As you know I am always on the lookout for inspiration. This can literally be found anywhere: nature, books, movies, etc. But works by other craftsmen and -women often prove to be the best examples.
Like this “Boerenwagen” (Farmers-wagon) encountered at an event in my hometown. It was made by Toon Wortel, from Eemnes (about 30 km from here). He is one of the few wagon makers and wheelwrights left in the Netherlands. Toon has been making new and restoring old wagons for over 55 years. I have known him for a couple of years now, and can surely say he is a craftsman of which there aren’t many alive anymore; combining an enormous amount of knowledge of wood- and metalworking, with a passion for historical wagons and a great love for horses.
As can be seen in this short movie. Unfortunately only in Dutch without subtitles, but the images are largely self-explanatory. (And it’s a great opportunity to get acquainted with the Dutch language…)
The intricate woodcarvings on this wagon are typical for 19th century Dutch Wagons. Often owned by rich farmers, who used them to show off their wealth.
The Sellas Theorbo
When making bespoke instruments, I always ask the customer for something personal they would like to include in the instrument. A piece of material that has some special meaning to them, decoration that fits both the player as the instrument.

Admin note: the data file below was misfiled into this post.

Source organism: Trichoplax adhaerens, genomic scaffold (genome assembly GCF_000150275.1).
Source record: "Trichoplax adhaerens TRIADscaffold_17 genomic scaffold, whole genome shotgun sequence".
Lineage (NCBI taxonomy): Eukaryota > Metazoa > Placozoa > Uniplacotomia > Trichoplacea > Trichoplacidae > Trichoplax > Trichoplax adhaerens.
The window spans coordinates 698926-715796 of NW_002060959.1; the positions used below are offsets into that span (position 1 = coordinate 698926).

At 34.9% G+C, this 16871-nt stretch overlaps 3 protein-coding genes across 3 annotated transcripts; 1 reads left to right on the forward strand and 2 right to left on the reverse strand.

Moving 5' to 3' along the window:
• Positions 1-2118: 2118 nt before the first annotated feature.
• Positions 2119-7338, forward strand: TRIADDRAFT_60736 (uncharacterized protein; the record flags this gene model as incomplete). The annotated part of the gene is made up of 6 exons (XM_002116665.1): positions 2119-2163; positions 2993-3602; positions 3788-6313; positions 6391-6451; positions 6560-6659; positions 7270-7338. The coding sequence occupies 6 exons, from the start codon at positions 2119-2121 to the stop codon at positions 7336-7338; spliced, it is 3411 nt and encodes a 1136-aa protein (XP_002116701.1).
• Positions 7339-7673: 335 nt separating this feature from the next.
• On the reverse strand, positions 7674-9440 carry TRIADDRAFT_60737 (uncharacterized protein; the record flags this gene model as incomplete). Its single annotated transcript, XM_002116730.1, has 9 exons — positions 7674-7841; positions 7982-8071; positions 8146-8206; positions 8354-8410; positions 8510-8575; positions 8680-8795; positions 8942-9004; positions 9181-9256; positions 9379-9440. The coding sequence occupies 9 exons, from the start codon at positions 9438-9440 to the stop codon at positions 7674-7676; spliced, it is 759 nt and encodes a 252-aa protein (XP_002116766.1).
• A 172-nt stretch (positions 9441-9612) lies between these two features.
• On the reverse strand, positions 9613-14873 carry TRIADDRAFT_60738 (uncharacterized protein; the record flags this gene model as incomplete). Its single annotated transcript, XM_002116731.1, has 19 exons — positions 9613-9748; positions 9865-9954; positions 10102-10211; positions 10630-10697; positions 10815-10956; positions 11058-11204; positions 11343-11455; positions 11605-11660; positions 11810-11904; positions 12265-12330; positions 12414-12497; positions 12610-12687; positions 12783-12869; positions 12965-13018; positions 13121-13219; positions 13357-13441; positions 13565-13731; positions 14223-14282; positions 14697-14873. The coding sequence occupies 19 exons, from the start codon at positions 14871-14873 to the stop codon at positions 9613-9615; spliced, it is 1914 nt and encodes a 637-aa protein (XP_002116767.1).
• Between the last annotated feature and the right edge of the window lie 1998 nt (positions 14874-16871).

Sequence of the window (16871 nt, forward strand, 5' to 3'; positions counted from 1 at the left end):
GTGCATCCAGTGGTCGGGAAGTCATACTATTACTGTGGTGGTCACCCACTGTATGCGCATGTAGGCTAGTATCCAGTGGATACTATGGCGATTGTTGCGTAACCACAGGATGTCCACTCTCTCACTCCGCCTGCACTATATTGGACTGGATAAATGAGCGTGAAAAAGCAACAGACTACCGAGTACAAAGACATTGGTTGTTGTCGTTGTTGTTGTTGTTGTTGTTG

For Jannemieke’s theorbo after the Brussels’ Sellas I was looking for something special to do with the decoration. All pieces of the puzzle fell into place when I saw Toon’s wagon. The floral and leave patterns reminded me of the little leaves in the Sellas rose and on the ends of the bridge…
At the Zotte Zaterdag I asked Jannemieke what she thought of the pictures and wether she would like something in this style on the back of the neck extension. We agreed on a sort of ‘tree of life’ pattern in the style of the wagon decorations.
I first drew a meandering line on the back of the neck, as the stem of the tree. Then leaves and flowers were added, modelled after the wagon examples.
After the sketch was ready I put the neck aside for a couple of days, but sometimes looked at it and made some quick corrections. A week later I was satisfied, the final shapes were drawn in red pencil…
…and carving could start.
I think the back of the neck extension is a great canvas for some decorations. Especially because it doesn’t immediately catch the eye of the public at a concert. But it gives a nice visual surprise when the player walks away or changes instrument. I like it when instruments contain some pieces you don’t encounter at first glance.